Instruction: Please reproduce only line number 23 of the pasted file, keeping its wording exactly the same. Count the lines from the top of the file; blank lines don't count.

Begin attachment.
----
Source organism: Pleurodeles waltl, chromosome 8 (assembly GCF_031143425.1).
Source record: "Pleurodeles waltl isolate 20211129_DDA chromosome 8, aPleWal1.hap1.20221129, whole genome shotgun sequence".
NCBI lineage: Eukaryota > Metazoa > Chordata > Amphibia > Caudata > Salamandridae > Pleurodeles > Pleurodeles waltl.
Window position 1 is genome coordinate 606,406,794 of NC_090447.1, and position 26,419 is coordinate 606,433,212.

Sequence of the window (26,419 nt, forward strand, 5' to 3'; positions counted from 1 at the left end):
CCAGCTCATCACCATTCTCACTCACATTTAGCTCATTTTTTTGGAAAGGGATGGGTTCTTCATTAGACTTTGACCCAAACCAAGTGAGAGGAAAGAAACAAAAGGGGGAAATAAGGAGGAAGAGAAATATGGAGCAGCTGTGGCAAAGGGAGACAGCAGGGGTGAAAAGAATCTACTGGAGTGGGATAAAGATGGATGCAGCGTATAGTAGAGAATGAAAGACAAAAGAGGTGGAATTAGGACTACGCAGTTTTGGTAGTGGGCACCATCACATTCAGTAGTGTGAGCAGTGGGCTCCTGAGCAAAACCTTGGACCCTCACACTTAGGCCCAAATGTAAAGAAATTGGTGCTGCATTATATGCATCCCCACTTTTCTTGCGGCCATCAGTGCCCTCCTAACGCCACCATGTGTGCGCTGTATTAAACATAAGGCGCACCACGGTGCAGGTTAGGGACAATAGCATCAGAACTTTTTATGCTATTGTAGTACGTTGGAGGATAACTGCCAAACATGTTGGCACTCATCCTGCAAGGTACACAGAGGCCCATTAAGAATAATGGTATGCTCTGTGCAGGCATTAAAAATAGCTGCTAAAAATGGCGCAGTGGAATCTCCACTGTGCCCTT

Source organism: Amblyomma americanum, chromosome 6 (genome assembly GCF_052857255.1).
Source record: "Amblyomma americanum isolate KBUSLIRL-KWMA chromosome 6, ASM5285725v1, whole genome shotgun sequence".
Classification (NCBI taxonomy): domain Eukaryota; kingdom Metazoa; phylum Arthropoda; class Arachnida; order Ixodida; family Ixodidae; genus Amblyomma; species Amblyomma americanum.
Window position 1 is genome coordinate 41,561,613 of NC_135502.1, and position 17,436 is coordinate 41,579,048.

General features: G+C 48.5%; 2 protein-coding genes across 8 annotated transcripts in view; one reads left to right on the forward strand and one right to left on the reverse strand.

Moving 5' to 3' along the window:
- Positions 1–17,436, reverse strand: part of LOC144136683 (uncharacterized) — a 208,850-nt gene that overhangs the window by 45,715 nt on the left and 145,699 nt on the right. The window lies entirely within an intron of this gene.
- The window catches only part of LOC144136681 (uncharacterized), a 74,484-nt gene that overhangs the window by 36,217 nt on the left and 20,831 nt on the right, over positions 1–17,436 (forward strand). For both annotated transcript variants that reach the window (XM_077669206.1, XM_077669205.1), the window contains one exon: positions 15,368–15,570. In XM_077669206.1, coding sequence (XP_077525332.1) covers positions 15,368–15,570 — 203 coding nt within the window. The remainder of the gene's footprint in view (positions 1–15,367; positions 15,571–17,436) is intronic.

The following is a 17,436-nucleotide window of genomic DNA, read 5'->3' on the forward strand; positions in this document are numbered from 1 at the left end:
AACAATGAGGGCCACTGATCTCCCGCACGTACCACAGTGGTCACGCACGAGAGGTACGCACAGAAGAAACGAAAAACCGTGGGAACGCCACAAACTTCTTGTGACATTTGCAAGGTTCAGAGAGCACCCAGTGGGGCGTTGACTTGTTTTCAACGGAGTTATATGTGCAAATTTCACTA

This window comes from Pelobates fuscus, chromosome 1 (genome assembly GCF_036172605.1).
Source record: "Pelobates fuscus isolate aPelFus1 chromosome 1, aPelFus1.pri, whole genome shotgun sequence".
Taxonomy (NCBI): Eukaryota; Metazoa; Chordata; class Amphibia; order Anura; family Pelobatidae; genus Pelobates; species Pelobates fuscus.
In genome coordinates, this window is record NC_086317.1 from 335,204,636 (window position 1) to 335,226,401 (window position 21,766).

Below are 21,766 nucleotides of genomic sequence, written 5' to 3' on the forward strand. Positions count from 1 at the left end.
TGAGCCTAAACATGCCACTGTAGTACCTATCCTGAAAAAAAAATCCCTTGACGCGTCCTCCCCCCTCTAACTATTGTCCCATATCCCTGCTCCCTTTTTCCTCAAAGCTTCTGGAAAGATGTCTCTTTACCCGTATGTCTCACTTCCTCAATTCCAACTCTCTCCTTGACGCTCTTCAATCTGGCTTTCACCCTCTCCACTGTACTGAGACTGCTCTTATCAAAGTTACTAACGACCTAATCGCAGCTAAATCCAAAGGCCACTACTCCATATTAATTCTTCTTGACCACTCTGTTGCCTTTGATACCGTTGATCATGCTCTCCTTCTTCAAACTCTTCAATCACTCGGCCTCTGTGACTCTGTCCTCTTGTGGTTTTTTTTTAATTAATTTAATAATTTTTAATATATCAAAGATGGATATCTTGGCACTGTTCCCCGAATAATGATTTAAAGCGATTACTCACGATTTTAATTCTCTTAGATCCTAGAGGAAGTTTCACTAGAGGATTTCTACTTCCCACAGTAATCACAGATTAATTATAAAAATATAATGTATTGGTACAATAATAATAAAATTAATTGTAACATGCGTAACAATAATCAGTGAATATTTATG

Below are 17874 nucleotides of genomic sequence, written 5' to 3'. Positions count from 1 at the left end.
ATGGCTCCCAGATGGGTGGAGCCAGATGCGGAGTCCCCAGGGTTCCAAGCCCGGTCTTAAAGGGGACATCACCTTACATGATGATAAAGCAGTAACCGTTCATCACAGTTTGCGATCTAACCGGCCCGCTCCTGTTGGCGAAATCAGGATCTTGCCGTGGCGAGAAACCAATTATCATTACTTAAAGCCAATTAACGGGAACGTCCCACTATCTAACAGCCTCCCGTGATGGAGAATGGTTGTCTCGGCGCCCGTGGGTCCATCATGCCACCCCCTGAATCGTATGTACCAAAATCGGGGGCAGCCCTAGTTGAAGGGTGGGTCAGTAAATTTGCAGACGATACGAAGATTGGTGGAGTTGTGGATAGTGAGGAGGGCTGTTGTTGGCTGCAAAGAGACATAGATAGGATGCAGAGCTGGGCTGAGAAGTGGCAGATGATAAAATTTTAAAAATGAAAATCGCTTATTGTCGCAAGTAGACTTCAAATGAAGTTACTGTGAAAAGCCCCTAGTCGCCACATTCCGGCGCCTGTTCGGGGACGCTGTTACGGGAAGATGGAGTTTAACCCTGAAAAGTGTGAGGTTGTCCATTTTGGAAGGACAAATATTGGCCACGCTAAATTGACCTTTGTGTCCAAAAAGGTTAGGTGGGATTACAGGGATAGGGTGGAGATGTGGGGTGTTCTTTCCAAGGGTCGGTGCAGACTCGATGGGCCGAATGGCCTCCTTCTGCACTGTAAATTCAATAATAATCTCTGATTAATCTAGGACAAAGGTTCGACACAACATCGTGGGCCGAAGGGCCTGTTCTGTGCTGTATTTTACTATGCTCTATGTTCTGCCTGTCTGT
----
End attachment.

Below are 17874 nucleotides of genomic sequence, written 5' to 3'. Positions count from 1 at the left end.